Latest US Census Bureau poverty statistics: U-M experts can discuss

David Johnson

David Johnson

EXPERTS ADVISORY

University of Michigan faculty are available to discuss the U.S. Census Bureau’s 2020 report on poverty and income statistics, to be released Sept. 14.

The poverty rate in 2019 was 10.5% (34 million people), a decrease of 1.3 percentage points from 11.8% (29.8 million people) a year earlier. The latest figures are likely to decline due to federal dollars, such as stimulus checks and extended unemployment benefits, going to more households during the pandemic.

David Johnson , director of the Panel Study of Income Dynamics and research professor at the Institute for Social Research and Ford School of Public Policy, previously served as chief of the Social, Economic and Housing Statistics Division at the U.S. Census Bureau. His research interests include the measurement of inequality and mobility (using income, consumption and wealth), the effects of tax rebates, poverty measurement and price indexes.

H. Luke Shaefer is the Hermann and Amalie Kohn Professor of Social Justice and Social Policy at the Ford School of Public Policy, professor at the School of Social Work and faculty associate at the Institute for Social Research. He also is director of Poverty Solutions, a universitywide presidential initiative that aims to prevent and alleviate poverty through action-based research. He can discuss the measurement of poverty and alternative metrics for measuring hardship. He co-authored an analysis of material hardship levels among U.S. households during the pandemic.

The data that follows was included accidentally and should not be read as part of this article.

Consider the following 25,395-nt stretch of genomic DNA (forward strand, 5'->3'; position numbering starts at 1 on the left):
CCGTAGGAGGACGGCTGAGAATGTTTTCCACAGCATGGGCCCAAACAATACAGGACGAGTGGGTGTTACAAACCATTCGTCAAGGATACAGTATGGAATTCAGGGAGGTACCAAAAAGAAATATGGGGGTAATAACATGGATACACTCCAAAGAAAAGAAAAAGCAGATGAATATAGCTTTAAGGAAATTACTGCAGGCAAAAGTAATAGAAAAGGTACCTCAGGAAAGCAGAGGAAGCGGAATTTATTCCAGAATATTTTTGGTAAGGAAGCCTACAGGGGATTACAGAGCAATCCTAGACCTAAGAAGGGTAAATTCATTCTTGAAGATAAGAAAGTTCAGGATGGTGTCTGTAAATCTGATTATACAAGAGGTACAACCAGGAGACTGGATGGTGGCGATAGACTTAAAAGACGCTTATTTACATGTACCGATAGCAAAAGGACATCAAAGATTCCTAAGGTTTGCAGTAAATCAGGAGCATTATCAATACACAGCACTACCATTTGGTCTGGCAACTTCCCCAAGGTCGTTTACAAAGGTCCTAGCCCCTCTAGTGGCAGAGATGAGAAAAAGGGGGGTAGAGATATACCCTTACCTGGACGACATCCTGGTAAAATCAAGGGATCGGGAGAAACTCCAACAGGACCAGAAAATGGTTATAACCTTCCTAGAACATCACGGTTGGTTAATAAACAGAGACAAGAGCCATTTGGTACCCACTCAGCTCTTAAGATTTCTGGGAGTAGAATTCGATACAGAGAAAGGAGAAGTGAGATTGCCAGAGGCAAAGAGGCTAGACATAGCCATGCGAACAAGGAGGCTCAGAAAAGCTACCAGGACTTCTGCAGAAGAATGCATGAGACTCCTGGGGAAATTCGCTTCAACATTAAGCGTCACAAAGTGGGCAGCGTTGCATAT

Kristin Seefeldt is an associate professor at the School of Social Work and Ford School of Public policy and associate director of Poverty Solutions. Her research explores how economic and policy changes affect the everyday lives of economically vulnerable families, and she studies family financial coping strategies, particularly the use of debt as a way to make ends meet.

Trina Shanks is the Harold R. Johnson Collegiate Professor of Social Work, director of the Center for Equitable Family and Community Well-Being and faculty associate at the Institute for Social Research. She conducts research on the impact of poverty and wealth on child well-being; asset-building policy and practice across the life cycle; and community and economic development.

Roshanak Mehdipanah is an assistant professor of health behavior and health education at the School of Public Health. She can discuss connections between housing instability and health, health equity gaps and urban health, and the intersections with other determinants of health. Her recent research using U.S. Census data showed how rent and mortgage payments were linked to worse health outcomes during the early stages of the pandemic.

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